6. To increase the level of understanding, ask students, "What natural resources do farms need in order to produce the products used to make all of these items?" (Soil, water, light, and air are natural resources that farmers rely on.) To illustrate, place the “Farms” box inside the “Natural Resources” box.

Concept Elaboration and Evaluation

After conducting this activity, consider repeating the relay a second time using only two containers, “Farms” and “Natural Resources” to assess student understanding.

Review and summarize the following key concepts:

  • Natural resources are materials or substances that occur on or in the earth naturally. 
  • Natural resources such as water and land are used by farmers to grow crops and raise livestock which can provide us with food, fiber, fuel, and shelter.
  • Natural resources such as minerals mined from the earth or petroleum fuels mined from below the earth's surface are used to make glass, metal, and some plastics.
  • We depend on natural resources for the items we rely on day-to-day. They should be used and managed wisely.
  • Processing and manufacturing raw goods from farms or natural resources into food, tools, machines, and other items increases their value.

We welcome your feedback! Please take a minute to tell us how to make this lesson better or to give us a few gold stars!

Enriching Activities
  • Ask students to research some ways to conserve or manage our natural resources, including farms, and share their findings with the class.

  • Ask your students to create a concept web with one of the pictures used in the “Source Search” activity. Each picture should be placed in the center of a piece of large paper and the web drawn to identify associations or links to careers, natural resources or other products.

Suggested Companion Resources
Agricultural Literacy Outcomes

Science, Technology, Engineering & Math

  • Provide examples of how processing adds value to agricultural goods and fosters economic growth both locally and globally (T4.9-12.g)
Education Content Standards


Economics Standard 1: Scarcity

  • Objective
    Identify what they gain and what they give up when they make choices.

Economics Standard 2: Decision Making

  • Objective
    Make effective decisions as consumers, producers, savers, investors, and citizens.


9-12 Geography Standard 14: How human actions modify the physical environment.

  • Objective 1
    Objective 1
    Human modifications of the physical environment can have significant global impacts.
  • Objective 3
    Objective 3
    People can either mitigate and/or adapt to the consequences of human modifications of the physical environment.

9-12 Geography Standard 16: The changes that occur in the meaning, use, distribution, and importance of resources.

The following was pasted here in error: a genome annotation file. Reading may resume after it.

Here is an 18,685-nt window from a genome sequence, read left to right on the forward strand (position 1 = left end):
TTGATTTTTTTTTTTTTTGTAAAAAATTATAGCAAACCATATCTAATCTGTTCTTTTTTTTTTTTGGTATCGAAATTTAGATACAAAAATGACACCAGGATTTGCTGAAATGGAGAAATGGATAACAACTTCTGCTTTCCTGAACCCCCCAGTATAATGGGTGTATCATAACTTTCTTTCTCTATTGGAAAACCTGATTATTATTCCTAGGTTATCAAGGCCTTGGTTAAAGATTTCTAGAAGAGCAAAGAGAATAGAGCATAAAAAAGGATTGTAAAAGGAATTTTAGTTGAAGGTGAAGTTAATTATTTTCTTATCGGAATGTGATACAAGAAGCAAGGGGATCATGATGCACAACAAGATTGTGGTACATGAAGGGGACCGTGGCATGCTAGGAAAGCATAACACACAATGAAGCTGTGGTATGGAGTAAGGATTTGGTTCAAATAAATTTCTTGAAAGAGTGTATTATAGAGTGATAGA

• Objective 1
    Objective 1
    The meaning and use of resources change over time.


NCSS 2: Time, Continuity, and Change

  • Objective 6
    Objective 6
    Different interpretations of the influences of social, geographic, economic, and cultural factors on the history of local areas, states, nations, and the world.

NCSS 3: People, Places, and Environments

  • Objective 4
    Objective 4
    The causes and impact of resource management, as reflected in land use, settlement patterns, and ecosystem changes.

NCSS 9: Global Connections

  • Objective 2
    Objective 2
    The solutions to global issues may involve individual decisions and actions, but also require national and international approaches (e.g., agreements, negotiations, policies, or laws).
  • Objective 4
    Objective 4
    The actions of people, communities, and nations have both short-and long-term effects on the biosphere and its ability to sustain life.
  • Objective 6
    Objective 6
    Technological advances can both improve and detract from the quality of life.
Common Core Connections

Speaking and Listening: Anchor Standards

    Adapt speech to a variety of contexts and communicative tasks, demonstrating command of formal English when indicated or appropriate.

Language: Anchor Standards

    Acquire and use accurately a range of general academic and domain-specific words and phrases sufficient for reading, writing, speaking, and listening at the college and career readiness level; demonstrate independence in gathering vocabulary knowledge when encountering an unknown term important to comprehension or expression.


Consider submitting a lesson or companion resource to the National Agricultural Literacy Curriculum Matrix.
National Agricultural Literacy Curriculum Matrix (2013) is licensed under a Creative Commons Attribution-NonCommercial-ShareAlike 4.0 International License.